When you change, everything changes.

Including your relationships.

Often that’s not a problem.

The people around you change and grow too, and you keep resonating with each other.

Sometimes you grow apart and over time don’t see each other anymore, which is a mutual, unspoken decision – you simply don’t stay in touch.

It’s just what happens, and you’re OK with it.

And sometimes, it IS a problem when you grow apart, but you’re still in each other’s life.

You’re no longer on the same wavelength. You have less and less in common. There’s not much left to talk about. You keep rehashing the same stories you’ve told one another so often before.

The only thing that’s left is what you once had.

But right here, right now, you have nothing in common anymore.

Which isn’t necessarily a problem.

 

Unless….

 

You feel it is.

When seeing or talking to them is draining, tiring, and it makes you feel bad.

When the other person is actively trying to keep you in your place (where you once were, but no longer are – because that’s not where you choose to be anymore.)

When they belittle your dreams, make fun of your goals, or make lousy comments with one aim only: to put you down and kill your desire for further growth or change.

When they project their own fears and doubts onto your new plans, trying to slow you down, because you’re going to fast for them. (Or they don’t want you going or growing to new places at all.)

When they don’t respect the changes you made and keep addressing the person you used to be, instead of accepting the person you are today.

(Keep offering you cigarettes – even though you quit months ago, for example. Or cooking you a big fat piece of meat – even though you’ve been a vegetarian for some time now. And they KNOW it.)

Or, in case it’s someone on your team: when they can’t fulfill the new needs and type of support your business needs today – you’ve outgrown their capabilities.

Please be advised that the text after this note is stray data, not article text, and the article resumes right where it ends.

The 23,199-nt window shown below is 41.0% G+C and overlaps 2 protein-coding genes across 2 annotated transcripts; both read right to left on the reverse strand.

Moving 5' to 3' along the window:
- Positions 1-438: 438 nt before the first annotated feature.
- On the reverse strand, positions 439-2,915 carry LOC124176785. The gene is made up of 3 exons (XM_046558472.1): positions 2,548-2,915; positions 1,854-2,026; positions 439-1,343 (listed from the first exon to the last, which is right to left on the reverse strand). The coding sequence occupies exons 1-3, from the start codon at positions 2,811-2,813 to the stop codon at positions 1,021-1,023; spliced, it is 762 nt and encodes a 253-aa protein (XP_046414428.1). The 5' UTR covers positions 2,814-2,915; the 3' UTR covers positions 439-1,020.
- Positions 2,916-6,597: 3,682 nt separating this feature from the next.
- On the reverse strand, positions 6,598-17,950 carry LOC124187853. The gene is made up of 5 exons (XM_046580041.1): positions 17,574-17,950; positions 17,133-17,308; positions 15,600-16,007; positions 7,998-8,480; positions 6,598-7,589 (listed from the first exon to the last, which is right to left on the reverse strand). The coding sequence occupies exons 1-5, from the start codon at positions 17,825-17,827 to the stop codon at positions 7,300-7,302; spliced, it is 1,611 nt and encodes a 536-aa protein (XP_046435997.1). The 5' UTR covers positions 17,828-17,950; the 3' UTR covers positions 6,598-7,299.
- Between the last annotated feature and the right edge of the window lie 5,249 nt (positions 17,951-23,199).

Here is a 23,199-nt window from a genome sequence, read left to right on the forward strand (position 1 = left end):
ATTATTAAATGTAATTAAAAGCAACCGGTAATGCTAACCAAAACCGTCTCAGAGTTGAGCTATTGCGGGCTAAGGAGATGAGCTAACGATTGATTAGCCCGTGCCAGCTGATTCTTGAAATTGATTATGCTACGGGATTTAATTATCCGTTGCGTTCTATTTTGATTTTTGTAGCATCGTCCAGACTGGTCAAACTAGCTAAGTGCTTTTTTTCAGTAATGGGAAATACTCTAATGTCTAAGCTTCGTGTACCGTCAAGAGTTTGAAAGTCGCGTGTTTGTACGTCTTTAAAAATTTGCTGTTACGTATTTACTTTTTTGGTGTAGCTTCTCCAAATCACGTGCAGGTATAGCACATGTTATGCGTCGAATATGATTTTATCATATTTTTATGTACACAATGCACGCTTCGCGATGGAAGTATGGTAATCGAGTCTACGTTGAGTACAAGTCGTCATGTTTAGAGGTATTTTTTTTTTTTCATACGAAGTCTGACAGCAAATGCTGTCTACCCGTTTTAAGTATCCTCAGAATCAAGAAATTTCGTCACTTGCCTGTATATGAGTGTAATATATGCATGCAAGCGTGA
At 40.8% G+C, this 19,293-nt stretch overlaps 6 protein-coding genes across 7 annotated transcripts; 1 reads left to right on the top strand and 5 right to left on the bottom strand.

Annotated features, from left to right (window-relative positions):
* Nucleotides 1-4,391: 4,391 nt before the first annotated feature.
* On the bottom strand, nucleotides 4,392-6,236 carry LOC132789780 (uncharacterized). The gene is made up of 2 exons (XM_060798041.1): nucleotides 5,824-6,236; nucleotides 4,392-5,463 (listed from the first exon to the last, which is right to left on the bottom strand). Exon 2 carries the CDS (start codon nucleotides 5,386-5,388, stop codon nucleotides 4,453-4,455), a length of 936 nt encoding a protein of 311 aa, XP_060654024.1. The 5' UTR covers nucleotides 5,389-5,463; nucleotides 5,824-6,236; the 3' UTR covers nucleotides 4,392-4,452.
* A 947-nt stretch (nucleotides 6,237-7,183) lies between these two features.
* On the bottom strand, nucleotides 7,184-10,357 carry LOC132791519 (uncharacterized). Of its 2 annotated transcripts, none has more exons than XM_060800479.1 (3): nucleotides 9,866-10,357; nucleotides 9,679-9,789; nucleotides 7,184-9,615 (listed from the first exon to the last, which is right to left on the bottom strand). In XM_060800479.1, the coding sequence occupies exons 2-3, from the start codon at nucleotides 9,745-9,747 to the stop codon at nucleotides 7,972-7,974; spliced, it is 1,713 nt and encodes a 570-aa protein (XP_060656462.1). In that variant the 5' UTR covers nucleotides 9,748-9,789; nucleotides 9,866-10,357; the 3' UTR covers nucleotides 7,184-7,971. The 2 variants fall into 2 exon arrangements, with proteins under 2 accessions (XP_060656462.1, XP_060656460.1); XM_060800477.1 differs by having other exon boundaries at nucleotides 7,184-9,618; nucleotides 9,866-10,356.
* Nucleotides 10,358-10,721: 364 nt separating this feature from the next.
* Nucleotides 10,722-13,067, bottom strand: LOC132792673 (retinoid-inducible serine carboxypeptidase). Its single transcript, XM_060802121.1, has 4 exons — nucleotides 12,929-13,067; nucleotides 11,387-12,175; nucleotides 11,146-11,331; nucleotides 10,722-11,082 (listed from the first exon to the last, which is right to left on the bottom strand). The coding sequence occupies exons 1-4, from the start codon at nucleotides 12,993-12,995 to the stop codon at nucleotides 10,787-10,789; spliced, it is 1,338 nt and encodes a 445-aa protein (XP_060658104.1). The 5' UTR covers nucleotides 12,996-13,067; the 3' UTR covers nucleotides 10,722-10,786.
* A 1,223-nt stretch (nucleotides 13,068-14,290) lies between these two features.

In short:

When it doesn’t feel good to be with them AT ALL.

When it holds you back from further growth.

When your vibes don’t match anymore, and even clash instead.

 

In those cases, you sometimes need to say goodbye and leave someone behind.

To a partner. A friend. Or a team member.

I’ve been there myself several times in my life.

I actively said goodbye to partners, friends, and team members.

And I’ve coached several clients through this process as well.

Because it was no longer any good for them to be around someone.

Or it no longer served their business to continue to hire someone.

And they simply had to say goodbye.

 

That’s something most women find very hard.

They feel overly responsible for the people around them.

They’re overly scared of hurting others.

They’re greatly concerned with what others think about them.

They fear people will get so mad at them, and then ….(yes, then what?!)

And as a result, women often rather pretend all is well than speaking their mind and saying goodbye.

But sometimes, it’s OK to leave someone behind.

Sometimes you simply MUST.

That doesn’t mean you actively set out to hurt someone.

Of course you don’t!

You can say goodbye with love, with respect, and in massive gratitude for what you once shared.

It isn’t always easy.

And yet, it sometimes has to be done.

 

If you’re in that situation right now, remember these two things:

  1. Sometimes, to love yourself means to leave someone else.
  1. That’s not always easy. But it’s OK.

 

 

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